This morning, UFC middleweight Chael Sonnen (24-11-1) and PRIDE veteran “The Babyfaced Assassin” Josh Barnett (21-5) both appeared in front of the California State Athletic Commission (CSAC) to appeal their (unrelated) suspensions due to the presence of banned substances in their pre-fight drug screenings.
In July 2009, Barnett tested positive for the use of steroids for the second time in his professional MMA career, consequently not being allowed to compete against “The Last Emperor” Fedor Emelianenko (31-2) at the now defunct promotion Affliction: Trilogy. The event as well as Affliction Entertainment itself was cancelled July 24, 2009 as a direct result. Barnett requested a re-test, and subsequently failed that one, as well.
The heavyweight has been refused a license to fight in the State of California since the incident, and today Barnett came before the CSAC sans lawyer in attempt to have the decision appealed. The commission advised Barnett have a lawyer present during official interrogations, and pushed his hearing back to the regulatory commission’s next meeting.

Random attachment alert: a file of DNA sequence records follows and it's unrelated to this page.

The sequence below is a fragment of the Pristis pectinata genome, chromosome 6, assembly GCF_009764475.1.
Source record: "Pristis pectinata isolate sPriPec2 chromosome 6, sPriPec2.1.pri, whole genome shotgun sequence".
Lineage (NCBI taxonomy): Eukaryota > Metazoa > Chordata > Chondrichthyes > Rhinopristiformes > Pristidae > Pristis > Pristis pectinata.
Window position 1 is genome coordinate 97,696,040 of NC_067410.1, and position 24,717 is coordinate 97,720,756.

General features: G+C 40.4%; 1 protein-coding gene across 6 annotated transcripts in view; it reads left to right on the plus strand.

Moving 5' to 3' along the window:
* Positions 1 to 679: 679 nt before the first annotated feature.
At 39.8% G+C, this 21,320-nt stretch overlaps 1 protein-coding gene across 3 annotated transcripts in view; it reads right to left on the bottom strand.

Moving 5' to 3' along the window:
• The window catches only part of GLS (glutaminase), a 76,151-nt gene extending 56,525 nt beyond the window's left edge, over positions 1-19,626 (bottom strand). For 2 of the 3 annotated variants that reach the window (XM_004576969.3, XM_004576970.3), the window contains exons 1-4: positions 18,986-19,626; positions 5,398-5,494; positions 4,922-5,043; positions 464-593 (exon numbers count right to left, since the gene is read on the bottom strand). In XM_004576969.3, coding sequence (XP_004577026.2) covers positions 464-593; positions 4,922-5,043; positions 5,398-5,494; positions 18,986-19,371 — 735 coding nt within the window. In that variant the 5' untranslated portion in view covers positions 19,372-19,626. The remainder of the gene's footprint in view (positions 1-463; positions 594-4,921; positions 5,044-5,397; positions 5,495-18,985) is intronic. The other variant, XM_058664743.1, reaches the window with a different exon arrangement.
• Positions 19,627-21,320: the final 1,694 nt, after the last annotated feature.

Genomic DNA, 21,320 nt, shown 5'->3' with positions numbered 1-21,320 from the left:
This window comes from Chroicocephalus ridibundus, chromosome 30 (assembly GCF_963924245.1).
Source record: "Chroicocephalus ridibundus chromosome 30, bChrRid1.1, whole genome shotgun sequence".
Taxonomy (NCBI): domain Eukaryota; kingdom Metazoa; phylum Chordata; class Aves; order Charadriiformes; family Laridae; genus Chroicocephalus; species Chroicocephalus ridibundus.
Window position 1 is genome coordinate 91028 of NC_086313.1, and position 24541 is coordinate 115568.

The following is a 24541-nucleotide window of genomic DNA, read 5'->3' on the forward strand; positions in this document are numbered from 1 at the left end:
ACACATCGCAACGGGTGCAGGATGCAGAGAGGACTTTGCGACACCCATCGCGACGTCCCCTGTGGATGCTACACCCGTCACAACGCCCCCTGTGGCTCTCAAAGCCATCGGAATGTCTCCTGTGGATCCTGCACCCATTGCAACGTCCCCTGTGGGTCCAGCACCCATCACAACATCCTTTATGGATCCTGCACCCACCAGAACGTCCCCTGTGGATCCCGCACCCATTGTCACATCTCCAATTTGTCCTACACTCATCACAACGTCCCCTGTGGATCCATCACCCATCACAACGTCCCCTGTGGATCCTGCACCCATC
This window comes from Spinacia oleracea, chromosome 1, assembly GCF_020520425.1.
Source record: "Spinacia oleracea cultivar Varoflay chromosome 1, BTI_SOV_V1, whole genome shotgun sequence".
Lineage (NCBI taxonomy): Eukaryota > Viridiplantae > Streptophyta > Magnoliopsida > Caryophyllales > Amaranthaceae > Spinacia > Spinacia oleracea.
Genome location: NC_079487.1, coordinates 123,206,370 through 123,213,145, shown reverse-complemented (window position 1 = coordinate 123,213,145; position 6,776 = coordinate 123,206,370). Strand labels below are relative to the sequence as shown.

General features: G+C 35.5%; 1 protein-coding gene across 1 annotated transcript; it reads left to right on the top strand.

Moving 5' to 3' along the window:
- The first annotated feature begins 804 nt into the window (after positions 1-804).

Barnett told the CSAC before the questioning, “I did not take anabolic steroids.” Commissioner George Dodd said that before Barnett will be issued a license to fight in California, the heavyweight must show evidence of “rehabilitation”, due to the fact that he did not appeal the original ruling last year.
At UFC 117 Chael Sonnen came closer to tarnishing Middleweight Champion “The Spider” Anderson Silva’s (27-4) perfect UFC record than perhaps any of the Brazilian’s previous opponents. After taking a beating for four-and-a-half rounds, Silva turned the tables on Sonnen and submitted the title challenger via Armbar at 3:10 in the final round. The bout was voted “Fight of the Year” in the 2010 World MMA Awards.
Sonnen’s post-fight drug screening revealed questionably elevated testosterone levels, prompting a $2,500 fine from the CSAC and a license suspension until September 2, 2011 – and a tarnished reputation to boot.
Allegedly the middleweight is afflicted by hypogonadism, a condition where the sex glands produce little to no hormones, thus requiring forms of hormone therapy. Sonnen supposedly informed the CSAC in advance of his condition and treatment, but says he provided the information to a doctor who he mistakenly believed worked for the California State Athletic Commission.
Today’s plea to the CSAC resulted in its members voting 3-1 for the fighter’s suspension to be cut in half, from one year to six months. He is still required to pay the initial $2,500 fine. With Sonnen’s suspension taking effect in early September, he will once again be allowed to fight in California in March 2011.